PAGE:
Iridophores [edit ]

Retracting the chromatophores reveals the iridophores and leucophores beneath them, thereby allowing cuttlefish to use another modality of ocular bespeak brought about by structural coloration. Iridophores are structures that produce iridescent colors with a metallic shininess. They reflect light using plates of crystalline chemochromes made from guanine. When illuminated, they reflect changeable colors because of the diffraction of light within the stack plates. orientation of the chemochromes determines the nature of the color observed. By using biochromes as biased filters, iridophores create an ocular impression known as tyndall or Rayleigh scatter, producing bright amobarbital sodium or bluish green colors. Iridophores vary in size, but are broadly smaller than 1 millimeter. Squid at least are able to change their opalescence. This takes several seconds or minutes, and the mechanism is not understand. [ 56 ] however, opalescence can besides be altered by expanding and retracting the chromatophores above the iridophores. Because chromatophores are under mastermind nervous control from the brain, this effect can be immediate.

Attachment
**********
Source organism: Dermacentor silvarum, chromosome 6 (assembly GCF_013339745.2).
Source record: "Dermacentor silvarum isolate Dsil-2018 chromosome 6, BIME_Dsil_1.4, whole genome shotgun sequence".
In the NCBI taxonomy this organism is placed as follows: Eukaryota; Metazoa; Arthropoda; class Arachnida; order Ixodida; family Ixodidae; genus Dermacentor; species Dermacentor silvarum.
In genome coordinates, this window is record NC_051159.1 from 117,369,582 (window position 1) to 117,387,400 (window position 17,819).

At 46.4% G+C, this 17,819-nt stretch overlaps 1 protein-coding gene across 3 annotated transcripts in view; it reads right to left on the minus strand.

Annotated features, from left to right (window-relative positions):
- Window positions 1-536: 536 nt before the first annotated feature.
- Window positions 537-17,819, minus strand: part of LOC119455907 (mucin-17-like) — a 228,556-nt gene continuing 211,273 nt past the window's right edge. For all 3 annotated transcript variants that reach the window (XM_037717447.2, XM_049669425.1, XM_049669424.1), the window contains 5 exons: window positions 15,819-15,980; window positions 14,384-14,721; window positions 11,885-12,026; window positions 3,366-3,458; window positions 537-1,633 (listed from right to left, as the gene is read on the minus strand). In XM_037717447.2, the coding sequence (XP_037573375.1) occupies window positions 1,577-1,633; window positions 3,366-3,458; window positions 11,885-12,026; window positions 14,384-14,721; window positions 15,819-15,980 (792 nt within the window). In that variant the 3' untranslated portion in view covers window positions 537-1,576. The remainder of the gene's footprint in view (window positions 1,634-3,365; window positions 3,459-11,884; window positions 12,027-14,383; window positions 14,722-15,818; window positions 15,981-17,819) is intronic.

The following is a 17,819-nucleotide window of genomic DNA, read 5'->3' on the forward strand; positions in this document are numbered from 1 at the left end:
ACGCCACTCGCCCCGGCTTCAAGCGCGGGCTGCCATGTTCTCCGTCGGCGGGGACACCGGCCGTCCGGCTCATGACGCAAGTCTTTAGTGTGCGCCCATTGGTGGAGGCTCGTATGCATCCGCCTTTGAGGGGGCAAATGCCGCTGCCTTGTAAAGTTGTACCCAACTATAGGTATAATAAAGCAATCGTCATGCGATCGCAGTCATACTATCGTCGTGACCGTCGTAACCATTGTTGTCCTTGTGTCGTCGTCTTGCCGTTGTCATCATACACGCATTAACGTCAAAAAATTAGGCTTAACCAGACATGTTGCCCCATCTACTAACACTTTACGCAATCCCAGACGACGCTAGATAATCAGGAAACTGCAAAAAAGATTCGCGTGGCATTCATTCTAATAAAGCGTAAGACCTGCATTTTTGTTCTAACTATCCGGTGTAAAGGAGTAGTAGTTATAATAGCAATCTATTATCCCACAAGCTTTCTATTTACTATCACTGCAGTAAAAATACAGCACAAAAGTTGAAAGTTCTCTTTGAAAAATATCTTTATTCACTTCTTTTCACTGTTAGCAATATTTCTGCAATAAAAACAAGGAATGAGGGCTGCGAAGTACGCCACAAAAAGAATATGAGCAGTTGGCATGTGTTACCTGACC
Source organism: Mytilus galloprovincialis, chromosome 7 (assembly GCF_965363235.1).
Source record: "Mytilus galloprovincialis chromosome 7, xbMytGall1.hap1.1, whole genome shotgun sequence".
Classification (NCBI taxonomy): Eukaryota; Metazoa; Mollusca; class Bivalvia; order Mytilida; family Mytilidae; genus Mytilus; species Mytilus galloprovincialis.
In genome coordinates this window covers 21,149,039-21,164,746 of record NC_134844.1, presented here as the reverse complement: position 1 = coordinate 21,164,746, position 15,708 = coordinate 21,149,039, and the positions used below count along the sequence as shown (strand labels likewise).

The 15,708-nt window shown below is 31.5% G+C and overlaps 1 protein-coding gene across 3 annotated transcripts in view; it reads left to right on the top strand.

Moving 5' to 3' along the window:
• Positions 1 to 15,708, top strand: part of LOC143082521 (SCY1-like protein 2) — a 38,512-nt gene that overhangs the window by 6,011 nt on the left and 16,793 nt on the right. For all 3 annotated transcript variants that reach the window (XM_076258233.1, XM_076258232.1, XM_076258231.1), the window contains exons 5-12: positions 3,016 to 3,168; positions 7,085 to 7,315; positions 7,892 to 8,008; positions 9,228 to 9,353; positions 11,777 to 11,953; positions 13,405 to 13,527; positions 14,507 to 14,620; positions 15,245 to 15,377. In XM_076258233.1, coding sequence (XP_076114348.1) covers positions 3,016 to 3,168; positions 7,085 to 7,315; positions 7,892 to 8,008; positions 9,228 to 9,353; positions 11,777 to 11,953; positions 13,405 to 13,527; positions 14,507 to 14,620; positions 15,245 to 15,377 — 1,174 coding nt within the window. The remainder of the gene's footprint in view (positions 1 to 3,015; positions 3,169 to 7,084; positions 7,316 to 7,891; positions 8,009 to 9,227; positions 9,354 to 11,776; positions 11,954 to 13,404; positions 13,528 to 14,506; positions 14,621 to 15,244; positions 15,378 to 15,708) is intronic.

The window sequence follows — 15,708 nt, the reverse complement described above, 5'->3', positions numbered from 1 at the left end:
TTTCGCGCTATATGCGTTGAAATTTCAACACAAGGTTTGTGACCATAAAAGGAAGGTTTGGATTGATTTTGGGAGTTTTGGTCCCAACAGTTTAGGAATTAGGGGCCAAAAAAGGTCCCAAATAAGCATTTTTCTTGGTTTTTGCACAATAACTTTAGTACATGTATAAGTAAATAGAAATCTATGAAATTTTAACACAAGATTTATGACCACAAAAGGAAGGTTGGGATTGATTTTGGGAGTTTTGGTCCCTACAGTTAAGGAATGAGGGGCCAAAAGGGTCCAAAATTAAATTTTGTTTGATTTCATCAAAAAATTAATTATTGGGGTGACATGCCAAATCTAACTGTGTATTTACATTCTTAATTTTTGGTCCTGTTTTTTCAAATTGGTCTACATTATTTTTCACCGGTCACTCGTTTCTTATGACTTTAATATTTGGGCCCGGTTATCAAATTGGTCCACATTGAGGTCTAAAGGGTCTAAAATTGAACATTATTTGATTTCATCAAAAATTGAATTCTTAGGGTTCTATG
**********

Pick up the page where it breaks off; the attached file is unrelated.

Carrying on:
Cephalopod iridophores polarize luminosity. Cephalopods have a rhabdomeric ocular arrangement which means they are visually sensible to polarized light. cuttlefish use their polarization vision when hunting for silvern pisces ( their scales polarize light ). female cuttlefish exhibit a greater number of polarize sparkle displays than males and besides alter their demeanor when responding to polarized patterns. The use of polarize reflective patterns has led some to suggest that cephalopods may communicate intraspecifically in a mode that is “ hide ” or “ individual ” because many of their predators are insensitive to polarized idle. [ 56 ] [ 57 ] [ 55 ]